Can I Adopt in Mississippi?
You must be at least 21 years old to adopt in Mississippi. Applicants can be single, married, or divorced. You can own or rent a home. Medical records from a physician showing the parents are in good physical and mental health are required. All adult members of the home must pass a criminal background check. Children must be covered by health insurance and a plan to care for the adopted child must be implemented. Character and employee references are required. The home itself must be safe, and the water must be approved if not on an approved system. Additionally, the home must have an active telephone line, smoke detectors, and an ABC fire extinguisher. The child must have their own bed, and no child can share a room with someone of the opposite sex. Parents must have access to reliable transportation at all times. For more information please visit the Mississippi Department of Human Resources website.
What Adoption Regulations Exist in Mississippi?
Advertising: Only licensed adoption agencies may advertise that they are seeking birth mothers for adoption. Any agency, attorney, or physician who publishes an advertisement for adoption is required to include their physical address in the advertisement. No person, agency, firm, corporation, or children’s group home, may advertise for adoption or receive money for services provided without a valid license. § 43-15-117
Relinquishment: Birth parents must wait at least 72 hours after the birth of their child to give consent to an adoption. Parents have 6 months from the date of the final adoption decree to revoke consent. § 93-17-15
Birth parent expenses: The payment following expenses are permitted in Mississippi: court approved legal fees, adoption related attorney fees, birth related medical/hospital fees, living expenses for the mother, and counseling for the parents and/or child. § 43-15-23(4); 43-15-117(4)
Post-adoption contact agreements: Contact agreements in Mississippi are not legally enforceable.
Birth father rights: Unmarried father’s wishing to receive notice of adoption proceedings may file a voluntary acknowledgement of paternity form with the Mississippi Department of Human Health. The form creates a relationship between the father and mother as if both had been married at the time of birth. § 93-9-28
Finalization: Out of 313 adoptions completed in 2014, the average time between TPR and adoption finalization was 10.1 months. (acf.hhs.gov)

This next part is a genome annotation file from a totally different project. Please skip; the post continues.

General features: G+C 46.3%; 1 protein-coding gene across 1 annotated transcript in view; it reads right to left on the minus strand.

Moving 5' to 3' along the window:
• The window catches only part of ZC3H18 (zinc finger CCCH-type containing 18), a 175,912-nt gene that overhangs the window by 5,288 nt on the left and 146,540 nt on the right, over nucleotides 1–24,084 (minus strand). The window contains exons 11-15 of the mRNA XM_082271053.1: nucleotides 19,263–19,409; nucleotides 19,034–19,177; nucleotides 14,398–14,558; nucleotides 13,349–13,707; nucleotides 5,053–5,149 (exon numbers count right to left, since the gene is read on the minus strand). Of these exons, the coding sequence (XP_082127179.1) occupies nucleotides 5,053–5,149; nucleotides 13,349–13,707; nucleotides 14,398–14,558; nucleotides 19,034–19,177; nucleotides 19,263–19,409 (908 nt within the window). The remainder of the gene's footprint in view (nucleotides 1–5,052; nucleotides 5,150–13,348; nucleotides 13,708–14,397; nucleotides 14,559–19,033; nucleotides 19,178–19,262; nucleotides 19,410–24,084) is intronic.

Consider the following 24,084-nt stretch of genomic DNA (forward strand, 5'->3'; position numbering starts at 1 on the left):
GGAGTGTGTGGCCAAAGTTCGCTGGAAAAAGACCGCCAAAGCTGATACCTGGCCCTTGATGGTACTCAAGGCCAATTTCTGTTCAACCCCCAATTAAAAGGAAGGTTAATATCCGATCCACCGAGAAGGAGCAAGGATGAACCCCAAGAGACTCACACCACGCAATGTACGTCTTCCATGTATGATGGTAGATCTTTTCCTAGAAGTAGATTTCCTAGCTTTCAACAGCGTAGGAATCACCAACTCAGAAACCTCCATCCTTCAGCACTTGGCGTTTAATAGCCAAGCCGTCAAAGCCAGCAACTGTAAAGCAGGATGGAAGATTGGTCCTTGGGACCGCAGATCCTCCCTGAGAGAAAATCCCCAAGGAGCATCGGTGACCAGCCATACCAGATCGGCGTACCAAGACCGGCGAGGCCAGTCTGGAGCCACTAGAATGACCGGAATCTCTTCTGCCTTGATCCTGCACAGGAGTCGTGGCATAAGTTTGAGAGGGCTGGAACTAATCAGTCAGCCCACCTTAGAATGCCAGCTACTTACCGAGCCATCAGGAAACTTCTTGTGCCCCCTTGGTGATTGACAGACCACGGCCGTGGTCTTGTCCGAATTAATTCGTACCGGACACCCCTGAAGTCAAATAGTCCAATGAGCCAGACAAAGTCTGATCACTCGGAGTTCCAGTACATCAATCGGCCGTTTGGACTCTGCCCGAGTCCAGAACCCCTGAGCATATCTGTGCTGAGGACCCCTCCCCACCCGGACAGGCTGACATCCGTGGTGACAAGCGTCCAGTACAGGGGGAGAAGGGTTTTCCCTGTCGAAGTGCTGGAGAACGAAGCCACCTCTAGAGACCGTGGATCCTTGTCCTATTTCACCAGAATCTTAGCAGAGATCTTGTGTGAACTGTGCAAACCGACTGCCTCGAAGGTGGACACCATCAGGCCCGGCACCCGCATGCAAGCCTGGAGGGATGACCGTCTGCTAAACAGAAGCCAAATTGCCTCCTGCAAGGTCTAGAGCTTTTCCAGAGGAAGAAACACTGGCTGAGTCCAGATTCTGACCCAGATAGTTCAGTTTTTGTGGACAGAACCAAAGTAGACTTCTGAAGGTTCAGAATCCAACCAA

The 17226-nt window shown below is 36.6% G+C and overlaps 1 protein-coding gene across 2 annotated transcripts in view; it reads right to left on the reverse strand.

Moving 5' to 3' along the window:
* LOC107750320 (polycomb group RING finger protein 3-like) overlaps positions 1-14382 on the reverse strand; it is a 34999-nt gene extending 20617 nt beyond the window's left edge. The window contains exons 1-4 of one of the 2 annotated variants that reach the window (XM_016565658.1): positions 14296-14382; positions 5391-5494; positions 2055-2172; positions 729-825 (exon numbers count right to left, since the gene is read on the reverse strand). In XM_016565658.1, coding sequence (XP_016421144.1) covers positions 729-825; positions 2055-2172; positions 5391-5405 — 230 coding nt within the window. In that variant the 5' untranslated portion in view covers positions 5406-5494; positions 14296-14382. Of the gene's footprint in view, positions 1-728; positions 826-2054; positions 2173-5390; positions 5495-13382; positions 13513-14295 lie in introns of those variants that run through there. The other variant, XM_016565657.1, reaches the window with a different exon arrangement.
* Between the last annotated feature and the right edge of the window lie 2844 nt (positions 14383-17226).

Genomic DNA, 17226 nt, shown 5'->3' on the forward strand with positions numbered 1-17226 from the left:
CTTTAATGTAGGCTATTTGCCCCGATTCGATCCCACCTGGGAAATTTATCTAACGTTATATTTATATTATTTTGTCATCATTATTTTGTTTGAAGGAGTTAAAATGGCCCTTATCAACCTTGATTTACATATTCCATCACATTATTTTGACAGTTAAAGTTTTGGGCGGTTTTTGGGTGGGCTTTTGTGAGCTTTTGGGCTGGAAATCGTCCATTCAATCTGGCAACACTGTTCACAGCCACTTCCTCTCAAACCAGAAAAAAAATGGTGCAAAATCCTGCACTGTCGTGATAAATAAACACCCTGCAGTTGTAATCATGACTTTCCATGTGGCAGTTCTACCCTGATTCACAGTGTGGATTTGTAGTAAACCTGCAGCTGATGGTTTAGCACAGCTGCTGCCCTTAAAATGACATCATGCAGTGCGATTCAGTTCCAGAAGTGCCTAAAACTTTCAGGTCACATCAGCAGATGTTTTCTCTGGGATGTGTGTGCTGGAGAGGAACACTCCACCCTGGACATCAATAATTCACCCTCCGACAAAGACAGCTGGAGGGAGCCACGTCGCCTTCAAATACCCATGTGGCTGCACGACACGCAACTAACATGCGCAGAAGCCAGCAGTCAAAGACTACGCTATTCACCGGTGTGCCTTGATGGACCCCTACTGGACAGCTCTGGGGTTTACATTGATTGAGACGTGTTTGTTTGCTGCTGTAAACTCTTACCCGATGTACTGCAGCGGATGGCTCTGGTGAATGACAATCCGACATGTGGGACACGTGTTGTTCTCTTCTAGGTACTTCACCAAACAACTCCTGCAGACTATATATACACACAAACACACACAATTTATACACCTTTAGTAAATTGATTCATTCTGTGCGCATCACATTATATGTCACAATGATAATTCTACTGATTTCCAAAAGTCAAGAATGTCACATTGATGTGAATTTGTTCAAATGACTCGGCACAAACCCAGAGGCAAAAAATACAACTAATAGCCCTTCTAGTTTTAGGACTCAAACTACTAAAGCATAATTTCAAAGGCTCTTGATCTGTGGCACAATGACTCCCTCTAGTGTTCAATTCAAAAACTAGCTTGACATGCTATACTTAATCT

Review Mississippi adoption laws in detail.
Is Adoption Assistance Available in Mississippi?
Many of the children waiting to be adopted in Mississippi have special needs. Federal (Title IV-E) and state (non-IV-E) programs exist to help adoptive parents meet their child’s needs. In Mississippi, the maximum monthly amount ranges from $325-500. For more information please visit NACAC.org.
Can I adopt a Child from another country?
It is always possible to adopt a child from another country, even if you live in the United States. Children under 18 adopted from a Hague Convention country entering the U.S. with an IH-3 visa may automatically receive U.S. citizenship.
Children adopted from a non convention country must qualify as orphans before receiving U.S. citizenship. When U.S. citizens finalize an adoption abroad, they must apply to the USCIS for an IR-3 visa for the child. An IR-3 visa classifies the child as an immigrant and provides the child with citizenship upon arrival in the States.
Parents wishing to receive a State birth certificate for their child must submit a validation or readoption of a foreign adoption to a State court.
Adoptions in Mississippi can be completed through the Department of Human Services.
You must be at least 21 years old to adopt. Applicants can be single, married, or divorced. You can own or rent a home. You must pass physical background checks, your home must pass a safety inspection, and you must complete an adoption home study.
Only licensed adoption agencies may advertise that they are seeking birth mothers for adoption. Birth parents must wait at least 72 hours after the birth to execute consent. Parents have 6 months from the date of the final adoption decree to revoke consent.
The payment following expenses are permitted: legal fees, birth related medical/hospital fees, living expenses, and counseling for the parents and/or child.
Contact agreements are not legally enforceable. A paternity registry exists for unmarried fathers.
The average time between TPR and adoption finalization in 2014 was 10.1 months.